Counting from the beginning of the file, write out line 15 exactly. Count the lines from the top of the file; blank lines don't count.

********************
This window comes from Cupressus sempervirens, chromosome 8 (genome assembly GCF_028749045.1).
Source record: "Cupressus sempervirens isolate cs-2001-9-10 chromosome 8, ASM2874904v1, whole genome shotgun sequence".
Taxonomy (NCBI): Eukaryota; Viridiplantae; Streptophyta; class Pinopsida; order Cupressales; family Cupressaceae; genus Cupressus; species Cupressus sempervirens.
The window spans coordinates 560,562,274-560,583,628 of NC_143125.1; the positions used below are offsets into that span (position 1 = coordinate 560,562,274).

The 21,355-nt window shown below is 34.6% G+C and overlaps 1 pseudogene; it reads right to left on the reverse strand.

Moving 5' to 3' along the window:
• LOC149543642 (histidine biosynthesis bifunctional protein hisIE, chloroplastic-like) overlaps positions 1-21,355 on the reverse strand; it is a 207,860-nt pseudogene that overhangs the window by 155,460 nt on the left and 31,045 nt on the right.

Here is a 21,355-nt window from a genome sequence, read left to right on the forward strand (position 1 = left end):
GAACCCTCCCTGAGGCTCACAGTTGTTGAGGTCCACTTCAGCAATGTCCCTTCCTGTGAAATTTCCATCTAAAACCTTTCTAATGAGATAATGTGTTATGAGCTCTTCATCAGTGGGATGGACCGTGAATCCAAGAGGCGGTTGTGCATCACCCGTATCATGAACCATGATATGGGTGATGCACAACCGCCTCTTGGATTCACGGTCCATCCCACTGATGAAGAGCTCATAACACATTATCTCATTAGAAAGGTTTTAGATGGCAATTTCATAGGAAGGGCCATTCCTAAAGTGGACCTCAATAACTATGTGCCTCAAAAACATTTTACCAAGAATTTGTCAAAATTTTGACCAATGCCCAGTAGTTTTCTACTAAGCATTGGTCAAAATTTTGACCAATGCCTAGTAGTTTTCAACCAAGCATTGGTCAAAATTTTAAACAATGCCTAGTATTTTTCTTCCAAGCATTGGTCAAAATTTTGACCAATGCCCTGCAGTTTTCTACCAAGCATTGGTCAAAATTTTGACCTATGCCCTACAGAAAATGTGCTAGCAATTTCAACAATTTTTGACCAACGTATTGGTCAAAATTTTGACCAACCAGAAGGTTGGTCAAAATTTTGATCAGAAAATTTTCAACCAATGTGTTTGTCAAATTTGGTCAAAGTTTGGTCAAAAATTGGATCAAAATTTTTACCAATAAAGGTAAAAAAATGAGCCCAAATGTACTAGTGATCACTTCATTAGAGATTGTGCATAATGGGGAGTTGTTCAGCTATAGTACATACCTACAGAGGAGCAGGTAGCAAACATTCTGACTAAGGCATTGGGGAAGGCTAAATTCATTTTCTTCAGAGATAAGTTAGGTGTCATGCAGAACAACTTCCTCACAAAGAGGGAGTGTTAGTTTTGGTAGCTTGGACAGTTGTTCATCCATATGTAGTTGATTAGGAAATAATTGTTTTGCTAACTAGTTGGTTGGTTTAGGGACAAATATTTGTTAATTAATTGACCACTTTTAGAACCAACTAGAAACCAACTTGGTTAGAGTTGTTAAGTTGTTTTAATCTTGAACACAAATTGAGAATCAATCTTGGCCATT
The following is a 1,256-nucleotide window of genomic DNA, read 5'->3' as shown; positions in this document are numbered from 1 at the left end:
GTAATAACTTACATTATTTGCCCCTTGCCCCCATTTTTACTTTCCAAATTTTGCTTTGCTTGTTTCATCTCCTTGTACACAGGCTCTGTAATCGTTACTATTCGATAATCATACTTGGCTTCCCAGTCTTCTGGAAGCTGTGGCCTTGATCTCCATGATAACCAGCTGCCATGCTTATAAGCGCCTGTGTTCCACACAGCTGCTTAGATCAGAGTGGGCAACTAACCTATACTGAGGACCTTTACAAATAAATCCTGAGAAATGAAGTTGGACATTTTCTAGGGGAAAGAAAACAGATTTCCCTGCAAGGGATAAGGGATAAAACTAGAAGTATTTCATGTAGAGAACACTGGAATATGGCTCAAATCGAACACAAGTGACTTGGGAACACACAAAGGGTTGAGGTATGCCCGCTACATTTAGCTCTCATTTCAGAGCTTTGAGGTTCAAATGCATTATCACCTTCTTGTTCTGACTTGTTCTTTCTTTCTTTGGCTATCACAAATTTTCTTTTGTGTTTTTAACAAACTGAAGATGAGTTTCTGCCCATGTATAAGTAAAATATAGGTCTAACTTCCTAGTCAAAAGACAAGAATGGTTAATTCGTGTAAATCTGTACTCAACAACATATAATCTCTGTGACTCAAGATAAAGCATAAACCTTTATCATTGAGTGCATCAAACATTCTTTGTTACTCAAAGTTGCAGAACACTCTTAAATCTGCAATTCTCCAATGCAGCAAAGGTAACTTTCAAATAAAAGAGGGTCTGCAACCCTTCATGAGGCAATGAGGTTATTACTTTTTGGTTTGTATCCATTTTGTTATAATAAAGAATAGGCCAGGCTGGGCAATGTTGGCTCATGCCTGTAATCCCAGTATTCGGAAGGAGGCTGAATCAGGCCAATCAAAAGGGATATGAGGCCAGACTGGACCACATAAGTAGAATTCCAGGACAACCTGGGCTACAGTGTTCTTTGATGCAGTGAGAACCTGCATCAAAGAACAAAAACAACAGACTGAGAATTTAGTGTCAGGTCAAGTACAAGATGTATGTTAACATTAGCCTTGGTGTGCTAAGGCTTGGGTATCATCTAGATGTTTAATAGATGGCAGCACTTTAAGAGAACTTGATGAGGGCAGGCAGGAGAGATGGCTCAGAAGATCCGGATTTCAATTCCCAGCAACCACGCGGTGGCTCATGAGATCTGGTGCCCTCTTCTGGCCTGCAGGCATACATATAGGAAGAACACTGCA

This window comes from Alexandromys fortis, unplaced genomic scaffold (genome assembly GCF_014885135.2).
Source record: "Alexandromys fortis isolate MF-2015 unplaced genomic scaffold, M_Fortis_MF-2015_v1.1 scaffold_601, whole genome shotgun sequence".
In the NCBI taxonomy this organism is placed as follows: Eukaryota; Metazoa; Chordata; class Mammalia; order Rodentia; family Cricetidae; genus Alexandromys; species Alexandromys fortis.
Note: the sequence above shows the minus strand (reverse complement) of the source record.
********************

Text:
Note: the sequence above shows the minus strand (reverse complement) of the source record.